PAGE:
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Acupuncture Today
May, 2002, Vol. 03, Issue 05
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We Get Letters & E-Mail

Lobbying for an Acupuncture Lobbyist

Dear Editor:

I read your editorial regarding the need for research ("And A Researcher Shall Lead Them," March 2002), all of which I agree with.

However, you stated something that I have not seen (or expect to see) within the acupuncture community. That is the dedicated organization needed to provide an effective lobbying group on a national level. The chiropractors received their VA acceptance, but not just because they "got it." Many of the chiropractors have the sense to provide funding of some sort in a political action committee. This allows the chiropractors to have someone in their corner to push for the legislation that they want.

Many of the people who practice TCM in America are very independent and do not have the sense to organize to a level that would allow a formidable force in Washington, D.C. In the world of Western politics, funds are needed to have a lobbyist do whatever is needed toward is needed toward the people who make the laws in the name of all acupuncturists. However, I see that many people get bogged down in details without seeing the bigger picture. TCM practitioners wring hands over whether or not the feds will outlaw ephedra, but fail to see the effects of what a powerful lobby would do in order to crush the notion outright. It's frustrating for me to see 15,000 practitioners in the U.S. and not have a lobby fighting for us with the funds of $4.5 million a year in support to get us what we need. Incidentally, that would mean only $300 a practitioner per year. Instead, many will complain with me, many will complain about me, and even more will never even see this letter.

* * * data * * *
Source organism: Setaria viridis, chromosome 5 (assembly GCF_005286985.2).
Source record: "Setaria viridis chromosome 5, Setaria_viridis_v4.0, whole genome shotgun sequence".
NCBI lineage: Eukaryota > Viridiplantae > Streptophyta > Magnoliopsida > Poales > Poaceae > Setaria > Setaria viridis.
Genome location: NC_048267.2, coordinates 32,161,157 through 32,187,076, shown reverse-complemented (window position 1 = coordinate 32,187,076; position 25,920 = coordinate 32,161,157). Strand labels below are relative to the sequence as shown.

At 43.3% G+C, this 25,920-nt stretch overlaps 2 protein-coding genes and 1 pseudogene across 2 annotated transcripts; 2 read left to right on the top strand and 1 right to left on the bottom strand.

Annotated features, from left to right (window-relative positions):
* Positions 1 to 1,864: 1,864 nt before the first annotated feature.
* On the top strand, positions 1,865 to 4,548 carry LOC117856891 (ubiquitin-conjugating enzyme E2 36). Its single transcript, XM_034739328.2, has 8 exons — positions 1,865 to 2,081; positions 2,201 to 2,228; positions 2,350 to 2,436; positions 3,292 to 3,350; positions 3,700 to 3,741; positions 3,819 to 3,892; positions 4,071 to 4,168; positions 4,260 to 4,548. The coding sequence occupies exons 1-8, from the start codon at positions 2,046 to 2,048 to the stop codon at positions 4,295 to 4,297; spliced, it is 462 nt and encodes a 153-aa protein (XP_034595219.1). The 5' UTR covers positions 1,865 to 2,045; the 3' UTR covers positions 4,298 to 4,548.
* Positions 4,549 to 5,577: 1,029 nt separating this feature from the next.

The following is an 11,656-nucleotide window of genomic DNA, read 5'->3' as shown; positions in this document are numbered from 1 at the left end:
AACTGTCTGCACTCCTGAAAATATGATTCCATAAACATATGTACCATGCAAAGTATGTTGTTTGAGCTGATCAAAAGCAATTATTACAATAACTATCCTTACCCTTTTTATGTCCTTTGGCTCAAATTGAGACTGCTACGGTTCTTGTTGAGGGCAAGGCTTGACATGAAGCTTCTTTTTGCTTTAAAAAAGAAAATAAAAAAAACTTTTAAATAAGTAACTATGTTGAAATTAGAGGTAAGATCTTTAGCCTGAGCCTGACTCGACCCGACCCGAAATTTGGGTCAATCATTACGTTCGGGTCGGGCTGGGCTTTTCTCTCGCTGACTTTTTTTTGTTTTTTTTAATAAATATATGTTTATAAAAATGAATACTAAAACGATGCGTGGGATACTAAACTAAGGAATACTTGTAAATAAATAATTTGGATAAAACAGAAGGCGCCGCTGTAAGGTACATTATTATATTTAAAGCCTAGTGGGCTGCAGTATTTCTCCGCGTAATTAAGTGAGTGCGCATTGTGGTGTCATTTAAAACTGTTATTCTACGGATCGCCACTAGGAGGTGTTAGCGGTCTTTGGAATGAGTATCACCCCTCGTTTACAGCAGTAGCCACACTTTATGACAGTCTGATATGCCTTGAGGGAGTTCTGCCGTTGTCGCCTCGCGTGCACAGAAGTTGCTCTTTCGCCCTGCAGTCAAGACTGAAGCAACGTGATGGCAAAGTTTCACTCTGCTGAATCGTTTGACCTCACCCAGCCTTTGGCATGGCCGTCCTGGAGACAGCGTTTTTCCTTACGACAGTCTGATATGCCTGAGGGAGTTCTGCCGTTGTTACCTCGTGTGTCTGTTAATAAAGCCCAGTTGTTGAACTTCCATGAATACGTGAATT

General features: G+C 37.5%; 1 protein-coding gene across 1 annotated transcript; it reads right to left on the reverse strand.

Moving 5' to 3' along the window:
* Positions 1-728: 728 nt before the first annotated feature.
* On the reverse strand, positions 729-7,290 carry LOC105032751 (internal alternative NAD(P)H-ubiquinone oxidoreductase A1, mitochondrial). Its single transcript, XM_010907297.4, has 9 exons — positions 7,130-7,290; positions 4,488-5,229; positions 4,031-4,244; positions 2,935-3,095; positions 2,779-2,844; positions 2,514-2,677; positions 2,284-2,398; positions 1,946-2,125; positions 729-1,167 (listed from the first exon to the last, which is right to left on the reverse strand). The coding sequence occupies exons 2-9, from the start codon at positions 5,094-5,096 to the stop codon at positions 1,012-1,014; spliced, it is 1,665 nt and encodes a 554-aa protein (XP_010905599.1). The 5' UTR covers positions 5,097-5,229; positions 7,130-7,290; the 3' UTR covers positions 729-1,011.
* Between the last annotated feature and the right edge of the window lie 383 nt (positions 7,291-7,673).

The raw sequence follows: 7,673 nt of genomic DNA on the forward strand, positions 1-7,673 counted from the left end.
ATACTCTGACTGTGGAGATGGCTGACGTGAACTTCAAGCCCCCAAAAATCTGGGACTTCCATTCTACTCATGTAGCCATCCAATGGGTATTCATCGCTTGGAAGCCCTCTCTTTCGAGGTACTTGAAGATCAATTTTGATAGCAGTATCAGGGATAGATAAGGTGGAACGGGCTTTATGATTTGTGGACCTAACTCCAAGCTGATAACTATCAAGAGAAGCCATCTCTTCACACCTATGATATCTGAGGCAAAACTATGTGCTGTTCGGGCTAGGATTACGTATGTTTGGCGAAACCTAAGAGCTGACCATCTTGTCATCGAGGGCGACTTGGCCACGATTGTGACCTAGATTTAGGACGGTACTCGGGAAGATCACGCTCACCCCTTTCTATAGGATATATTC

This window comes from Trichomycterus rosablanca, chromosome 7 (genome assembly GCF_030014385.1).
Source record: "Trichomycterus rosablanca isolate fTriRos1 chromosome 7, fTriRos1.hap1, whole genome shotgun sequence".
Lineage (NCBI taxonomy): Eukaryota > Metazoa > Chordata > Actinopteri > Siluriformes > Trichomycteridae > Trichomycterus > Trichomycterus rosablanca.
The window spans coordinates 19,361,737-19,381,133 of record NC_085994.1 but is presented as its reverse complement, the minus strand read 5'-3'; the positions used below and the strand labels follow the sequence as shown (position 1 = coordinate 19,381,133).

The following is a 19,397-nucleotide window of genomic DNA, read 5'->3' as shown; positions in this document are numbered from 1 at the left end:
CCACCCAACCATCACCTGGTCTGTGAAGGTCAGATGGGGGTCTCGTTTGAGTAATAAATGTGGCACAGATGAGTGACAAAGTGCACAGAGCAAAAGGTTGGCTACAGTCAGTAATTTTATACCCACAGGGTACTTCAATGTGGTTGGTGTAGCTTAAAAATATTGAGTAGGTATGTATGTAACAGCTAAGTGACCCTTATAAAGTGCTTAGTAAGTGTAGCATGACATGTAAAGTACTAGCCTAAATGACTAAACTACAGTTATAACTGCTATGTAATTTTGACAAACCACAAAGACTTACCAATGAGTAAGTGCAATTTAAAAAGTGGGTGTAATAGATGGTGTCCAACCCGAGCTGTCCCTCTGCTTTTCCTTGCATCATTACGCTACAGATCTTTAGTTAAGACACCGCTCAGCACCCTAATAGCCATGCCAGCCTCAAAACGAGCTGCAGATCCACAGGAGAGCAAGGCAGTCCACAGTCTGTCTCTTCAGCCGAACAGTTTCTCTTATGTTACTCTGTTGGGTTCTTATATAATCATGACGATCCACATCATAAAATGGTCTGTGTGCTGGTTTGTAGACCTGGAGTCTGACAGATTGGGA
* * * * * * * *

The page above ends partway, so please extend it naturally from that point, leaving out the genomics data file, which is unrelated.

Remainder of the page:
John Hinz, MSOM, LAc
Brookfield, Wisconsin

Acupuncture Works on Animals, Too

Dear Editor:

I enjoyed reading your article on veterinary acupuncture in the February issue. As an acupuncturist who has been treating animals for 17 years, I would like to comment that acupuncture is effective not only for the physical ailments that are described in your article, but also to help correct behavioral problems; to lessen the side-effects of chemotherapy and radiation; and to alleviate the emotional trauma associated with abuse. The animals that I treat actually seem to enjoy their treatments.

Cyrie Barnes, LAc
Columbia, Maryland

Acupuncture Today welcomes your feedback. If you would like to respond to an article, please send your comments to:

Acupuncture Today
ATTN: Letters to the Editor
PO Box 4139
Huntington Beach, CA 92605-4139

You may also send your comments by fax (714-899-4273) or e-mail ( ).


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